When your digestive system is compromised, even the healthiest diet can't be put to effective use by the body. At first, you may notice only mild symptoms like heartburn, but chronically depriving your body of nutrients over a period of time can cause more serious problems. An inability to absorb calcium, for instance, can eventually lead to osteoporosis. If the body isn't breaking down sugars properly, a yeast buildup up in the intestinal tract can lead to candida, which causes irritability and bloating. And common discomforts--constipation, diarrhea and gas--are often a sign that the body can't thoroughly process one of the basic substances contained in all foods: proteins, carbohydrates, fats and sugars.

All About Enzymes

Enzymes, those essential but often overlooked components of digestion, help process protein, carbs and sugar so the body can reap the benefits of a healthy diet. Despite enzymes' vital role, most Americans don't get enough of them in their diets. But if you learn how to adjust your eating habits, it's possible to maximize the power of enzymes. And it's an easy way to make dramatic changes to your digestive health--changes that will pay off in both the short and long term.

We're all familiar with the word, but most of us are fairly clueless about what enzymes actually are and how they function in the body. No doubt you've seen them at work, though, perhaps after leaving a ripe banana in a warm room for a few hours. The browning of the fruit represents enzymes in action, breaking down food. Enzymes are protein-based substances that function as catalysts for both the digestive system and for many chemical reactions in the body. There are two types: metabolic and digestive. The hundreds of thousands of metabolic enzymes the body produces help you perform basic activities like walking and talking. Digestive enzymes, such as protease, amylase and lipase, break down proteins, carbohydrates and fats, respectively, into usable nutrients. "Enzymes are critical for life," says Anthony J. Cichoke, D.C., author of The Complete Book of Enzyme Therapy. "It's not only what we eat but also what our bodies absorb that keeps us healthy and energetic."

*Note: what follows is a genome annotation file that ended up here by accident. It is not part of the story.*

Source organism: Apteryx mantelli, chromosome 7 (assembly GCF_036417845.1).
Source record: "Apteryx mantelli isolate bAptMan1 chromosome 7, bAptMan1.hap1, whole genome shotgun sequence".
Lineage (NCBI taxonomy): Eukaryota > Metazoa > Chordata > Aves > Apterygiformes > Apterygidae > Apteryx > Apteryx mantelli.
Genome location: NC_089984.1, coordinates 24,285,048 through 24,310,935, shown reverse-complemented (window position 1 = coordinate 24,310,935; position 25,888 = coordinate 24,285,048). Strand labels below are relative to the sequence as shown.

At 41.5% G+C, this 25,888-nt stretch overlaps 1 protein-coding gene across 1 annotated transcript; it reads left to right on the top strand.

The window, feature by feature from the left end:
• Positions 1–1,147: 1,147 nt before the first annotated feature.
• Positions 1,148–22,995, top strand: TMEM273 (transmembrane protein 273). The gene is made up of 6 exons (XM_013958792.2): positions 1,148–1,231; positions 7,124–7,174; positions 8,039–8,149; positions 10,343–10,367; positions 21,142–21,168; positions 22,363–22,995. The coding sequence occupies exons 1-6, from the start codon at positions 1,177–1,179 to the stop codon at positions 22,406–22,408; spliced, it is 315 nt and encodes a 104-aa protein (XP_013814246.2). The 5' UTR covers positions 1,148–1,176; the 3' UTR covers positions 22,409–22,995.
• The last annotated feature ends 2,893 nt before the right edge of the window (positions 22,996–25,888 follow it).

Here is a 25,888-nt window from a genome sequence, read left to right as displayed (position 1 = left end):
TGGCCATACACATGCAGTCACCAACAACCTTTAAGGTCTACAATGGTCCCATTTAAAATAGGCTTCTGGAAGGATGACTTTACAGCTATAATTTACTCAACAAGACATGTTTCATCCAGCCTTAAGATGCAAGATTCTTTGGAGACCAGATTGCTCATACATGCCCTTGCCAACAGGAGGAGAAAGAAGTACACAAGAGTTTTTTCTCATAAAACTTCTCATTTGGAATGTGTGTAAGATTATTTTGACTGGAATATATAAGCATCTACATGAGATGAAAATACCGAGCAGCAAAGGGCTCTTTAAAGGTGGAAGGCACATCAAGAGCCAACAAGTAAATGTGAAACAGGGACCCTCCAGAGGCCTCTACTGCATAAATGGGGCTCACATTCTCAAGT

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Enzymes come from two sources: the food we eat and those the body naturally produces, primarily in the pancreas (and, to a lesser extent, in the mouth, stomach and small intestine). Raw foods contain enzymes. Fermented foods, such as yogurt, soy sauce and kombucha -- the fermented drink gaining popularity --are also a rich source. Processing food in any way, whether by boiling, baking, microwaving or steaming, kills enzymes. Pasteurization, the process in which dairy products and fruit juices are heated to kill bacteria, also destroys enzymes. When we eat, our pancreas produces 22 different types of digestive enzymes that do most of their work in the small intestine, not the stomach. Without raw food, the body must depend on the enzymes it produces itself. Enzymes from raw foods that do their work in the stomach lessen the pancreas' workload. Your body doesn't produce all the enzymes needed to break down fiber, which explains why many people have trouble digesting beans.

Eating a diet of mostly cooked or processed foods devoid of enzymes can lead to the enzyme deficiencies that cause digestive problems. Enzyme therapists are trained to diagnose and treat deficiencies with dietary suggestions and supplements. But it's also possible to learn enough on your own to make lifestyle changes that help prevent digestive discomforts.